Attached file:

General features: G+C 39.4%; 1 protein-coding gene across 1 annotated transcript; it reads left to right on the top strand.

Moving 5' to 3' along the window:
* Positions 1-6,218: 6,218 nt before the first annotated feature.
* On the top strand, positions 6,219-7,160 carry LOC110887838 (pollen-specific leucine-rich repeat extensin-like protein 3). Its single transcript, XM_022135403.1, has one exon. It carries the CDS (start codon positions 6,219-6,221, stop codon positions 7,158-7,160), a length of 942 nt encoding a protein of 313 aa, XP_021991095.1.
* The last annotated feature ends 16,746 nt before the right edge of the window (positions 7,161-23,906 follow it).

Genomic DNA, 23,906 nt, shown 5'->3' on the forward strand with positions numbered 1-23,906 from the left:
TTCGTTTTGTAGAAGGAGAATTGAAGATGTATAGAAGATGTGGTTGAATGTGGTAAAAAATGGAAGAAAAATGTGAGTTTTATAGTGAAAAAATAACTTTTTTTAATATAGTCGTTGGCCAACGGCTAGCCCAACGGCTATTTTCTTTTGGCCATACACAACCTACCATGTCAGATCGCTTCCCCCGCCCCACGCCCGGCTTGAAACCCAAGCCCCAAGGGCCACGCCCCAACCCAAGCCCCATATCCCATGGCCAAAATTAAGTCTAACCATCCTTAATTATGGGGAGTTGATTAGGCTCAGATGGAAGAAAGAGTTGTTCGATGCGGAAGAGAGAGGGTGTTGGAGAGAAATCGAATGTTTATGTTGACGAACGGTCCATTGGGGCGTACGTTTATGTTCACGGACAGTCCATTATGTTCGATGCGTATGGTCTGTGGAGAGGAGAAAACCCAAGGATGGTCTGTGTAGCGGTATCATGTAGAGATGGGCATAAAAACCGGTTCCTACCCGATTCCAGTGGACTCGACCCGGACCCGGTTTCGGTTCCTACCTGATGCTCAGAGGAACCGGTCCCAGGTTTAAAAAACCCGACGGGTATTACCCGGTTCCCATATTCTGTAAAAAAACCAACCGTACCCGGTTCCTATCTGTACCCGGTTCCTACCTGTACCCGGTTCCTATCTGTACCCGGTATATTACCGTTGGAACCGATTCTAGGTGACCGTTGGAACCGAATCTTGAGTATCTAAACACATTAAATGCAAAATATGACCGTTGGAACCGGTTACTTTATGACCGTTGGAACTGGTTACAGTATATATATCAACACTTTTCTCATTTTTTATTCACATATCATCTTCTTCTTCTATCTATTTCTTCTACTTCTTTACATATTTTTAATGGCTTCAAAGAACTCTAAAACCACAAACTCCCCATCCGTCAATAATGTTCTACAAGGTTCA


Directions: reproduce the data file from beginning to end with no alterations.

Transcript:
General features: G+C 39.4%; 1 protein-coding gene across 1 annotated transcript; it reads left to right on the top strand.

Moving 5' to 3' along the window:
* Positions 1-6,218: 6,218 nt before the first annotated feature.
* On the top strand, positions 6,219-7,160 carry LOC110887838 (pollen-specific leucine-rich repeat extensin-like protein 3). Its single transcript, XM_022135403.1, has one exon. It carries the CDS (start codon positions 6,219-6,221, stop codon positions 7,158-7,160), a length of 942 nt encoding a protein of 313 aa, XP_021991095.1.
* The last annotated feature ends 16,746 nt before the right edge of the window (positions 7,161-23,906 follow it).

Genomic DNA, 23,906 nt, shown 5'->3' on the forward strand with positions numbered 1-23,906 from the left:
TTCGTTTTGTAGAAGGAGAATTGAAGATGTATAGAAGATGTGGTTGAATGTGGTAAAAAATGGAAGAAAAATGTGAGTTTTATAGTGAAAAAATAACTTTTTTTAATATAGTCGTTGGCCAACGGCTAGCCCAACGGCTATTTTCTTTTGGCCATACACAACCTACCATGTCAGATCGCTTCCCCCGCCCCACGCCCGGCTTGAAACCCAAGCCCCAAGGGCCACGCCCCAACCCAAGCCCCATATCCCATGGCCAAAATTAAGTCTAACCATCCTTAATTATGGGGAGTTGATTAGGCTCAGATGGAAGAAAGAGTTGTTCGATGCGGAAGAGAGAGGGTGTTGGAGAGAAATCGAATGTTTATGTTGACGAACGGTCCATTGGGGCGTACGTTTATGTTCACGGACAGTCCATTATGTTCGATGCGTATGGTCTGTGGAGAGGAGAAAACCCAAGGATGGTCTGTGTAGCGGTATCATGTAGAGATGGGCATAAAAACCGGTTCCTACCCGATTCCAGTGGACTCGACCCGGACCCGGTTTCGGTTCCTACCTGATGCTCAGAGGAACCGGTCCCAGGTTTAAAAAACCCGACGGGTATTACCCGGTTCCCATATTCTGTAAAAAAACCAACCGTACCCGGTTCCTATCTGTACCCGGTTCCTACCTGTACCCGGTTCCTATCTGTACCCGGTATATTACCGTTGGAACCGATTCTAGGTGACCGTTGGAACCGAATCTTGAGTATCTAAACACATTAAATGCAAAATATGACCGTTGGAACCGGTTACTTTATGACCGTTGGAACTGGTTACAGTATATATATCAACACTTTTCTCATTTTTTATTCACATATCATCTTCTTCTTCTATCTATTTCTTCTACTTCTTTACATATTTTTAATGGCTTCAAAGAACTCTAAAACCACAAACTCCCCATCCGTCAATAATGTTCTACAAGGTTCA